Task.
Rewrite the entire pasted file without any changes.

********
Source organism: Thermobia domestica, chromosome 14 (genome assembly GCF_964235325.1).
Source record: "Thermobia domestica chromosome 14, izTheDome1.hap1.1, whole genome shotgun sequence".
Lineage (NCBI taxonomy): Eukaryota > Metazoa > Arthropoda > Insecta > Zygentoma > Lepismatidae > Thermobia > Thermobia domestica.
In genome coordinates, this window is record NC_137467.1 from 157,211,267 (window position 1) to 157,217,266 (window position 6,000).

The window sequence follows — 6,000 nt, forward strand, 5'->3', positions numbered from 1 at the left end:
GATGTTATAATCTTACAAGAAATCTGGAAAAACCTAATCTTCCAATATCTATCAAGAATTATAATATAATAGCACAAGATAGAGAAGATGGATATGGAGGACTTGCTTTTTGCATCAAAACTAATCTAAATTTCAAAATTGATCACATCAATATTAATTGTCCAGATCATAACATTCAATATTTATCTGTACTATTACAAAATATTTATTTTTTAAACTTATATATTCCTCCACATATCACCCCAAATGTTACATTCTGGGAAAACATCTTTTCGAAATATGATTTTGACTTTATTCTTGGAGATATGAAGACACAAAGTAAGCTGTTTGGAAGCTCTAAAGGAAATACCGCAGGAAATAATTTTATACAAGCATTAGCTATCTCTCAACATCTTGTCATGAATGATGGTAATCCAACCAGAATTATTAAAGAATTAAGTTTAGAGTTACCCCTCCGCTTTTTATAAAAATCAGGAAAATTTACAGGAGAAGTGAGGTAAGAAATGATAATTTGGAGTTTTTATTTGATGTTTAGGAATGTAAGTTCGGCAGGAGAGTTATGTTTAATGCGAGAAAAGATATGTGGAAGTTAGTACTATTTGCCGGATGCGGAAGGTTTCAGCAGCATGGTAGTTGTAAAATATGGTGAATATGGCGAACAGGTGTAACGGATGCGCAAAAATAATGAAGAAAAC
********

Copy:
Source organism: Thermobia domestica, chromosome 14 (genome assembly GCF_964235325.1).
Source record: "Thermobia domestica chromosome 14, izTheDome1.hap1.1, whole genome shotgun sequence".
Lineage (NCBI taxonomy): Eukaryota > Metazoa > Arthropoda > Insecta > Zygentoma > Lepismatidae > Thermobia > Thermobia domestica.
In genome coordinates, this window is record NC_137467.1 from 157,211,267 (window position 1) to 157,217,266 (window position 6,000).

The window sequence follows — 6,000 nt, forward strand, 5'->3', positions numbered from 1 at the left end:
GATGTTATAATCTTACAAGAAATCTGGAAAAACCTAATCTTCCAATATCTATCAAGAATTATAATATAATAGCACAAGATAGAGAAGATGGATATGGAGGACTTGCTTTTTGCATCAAAACTAATCTAAATTTCAAAATTGATCACATCAATATTAATTGTCCAGATCATAACATTCAATATTTATCTGTACTATTACAAAATATTTATTTTTTAAACTTATATATTCCTCCACATATCACCCCAAATGTTACATTCTGGGAAAACATCTTTTCGAAATATGATTTTGACTTTATTCTTGGAGATATGAAGACACAAAGTAAGCTGTTTGGAAGCTCTAAAGGAAATACCGCAGGAAATAATTTTATACAAGCATTAGCTATCTCTCAACATCTTGTCATGAATGATGGTAATCCAACCAGAATTATTAAAGAATTAAGTTTAGAGTTACCCCTCCGCTTTTTATAAAAATCAGGAAAATTTACAGGAGAAGTGAGGTAAGAAATGATAATTTGGAGTTTTTATTTGATGTTTAGGAATGTAAGTTCGGCAGGAGAGTTATGTTTAATGCGAGAAAAGATATGTGGAAGTTAGTACTATTTGCCGGATGCGGAAGGTTTCAGCAGCATGGTAGTTGTAAAATATGGTGAATATGGCGAACAGGTGTAACGGATGCGCAAAAATAATGAAGAAAAC